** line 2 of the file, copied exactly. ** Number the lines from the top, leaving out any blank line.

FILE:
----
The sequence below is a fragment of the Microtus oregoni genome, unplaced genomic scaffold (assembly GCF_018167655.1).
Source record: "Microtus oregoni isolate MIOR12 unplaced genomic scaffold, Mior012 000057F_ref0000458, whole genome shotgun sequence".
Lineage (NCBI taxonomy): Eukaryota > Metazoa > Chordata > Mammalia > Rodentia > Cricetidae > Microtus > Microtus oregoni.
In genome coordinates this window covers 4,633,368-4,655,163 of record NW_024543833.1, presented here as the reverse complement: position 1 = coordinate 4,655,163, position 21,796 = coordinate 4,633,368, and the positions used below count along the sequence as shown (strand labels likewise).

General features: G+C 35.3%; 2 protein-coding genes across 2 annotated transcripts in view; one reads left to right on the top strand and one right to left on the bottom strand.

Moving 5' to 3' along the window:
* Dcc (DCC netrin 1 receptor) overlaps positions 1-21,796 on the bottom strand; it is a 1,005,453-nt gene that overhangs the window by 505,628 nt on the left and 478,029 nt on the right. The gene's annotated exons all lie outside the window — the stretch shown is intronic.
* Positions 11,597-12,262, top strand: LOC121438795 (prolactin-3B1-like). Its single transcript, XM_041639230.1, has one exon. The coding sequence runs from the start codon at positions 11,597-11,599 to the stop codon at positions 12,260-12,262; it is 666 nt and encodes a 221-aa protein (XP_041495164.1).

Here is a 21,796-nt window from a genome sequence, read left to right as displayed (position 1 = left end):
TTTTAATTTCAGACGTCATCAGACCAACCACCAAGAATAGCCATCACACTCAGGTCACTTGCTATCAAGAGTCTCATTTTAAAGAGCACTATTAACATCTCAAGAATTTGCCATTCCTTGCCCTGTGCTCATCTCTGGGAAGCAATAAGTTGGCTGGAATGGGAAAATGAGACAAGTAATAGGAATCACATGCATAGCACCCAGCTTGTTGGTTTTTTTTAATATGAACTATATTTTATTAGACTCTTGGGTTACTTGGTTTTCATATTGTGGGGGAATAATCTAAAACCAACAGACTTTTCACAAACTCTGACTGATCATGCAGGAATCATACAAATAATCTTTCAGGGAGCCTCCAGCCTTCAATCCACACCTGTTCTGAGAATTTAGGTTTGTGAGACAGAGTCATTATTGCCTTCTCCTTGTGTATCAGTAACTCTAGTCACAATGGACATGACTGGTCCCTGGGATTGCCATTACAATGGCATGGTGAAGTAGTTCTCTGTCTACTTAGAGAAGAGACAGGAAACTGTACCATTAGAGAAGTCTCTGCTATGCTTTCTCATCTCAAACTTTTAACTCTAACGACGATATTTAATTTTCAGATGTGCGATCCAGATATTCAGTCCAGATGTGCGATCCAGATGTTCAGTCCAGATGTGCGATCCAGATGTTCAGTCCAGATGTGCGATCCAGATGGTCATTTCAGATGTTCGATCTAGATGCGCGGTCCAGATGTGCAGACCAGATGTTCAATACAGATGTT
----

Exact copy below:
Source record: "Microtus oregoni isolate MIOR12 unplaced genomic scaffold, Mior012 000057F_ref0000458, whole genome shotgun sequence".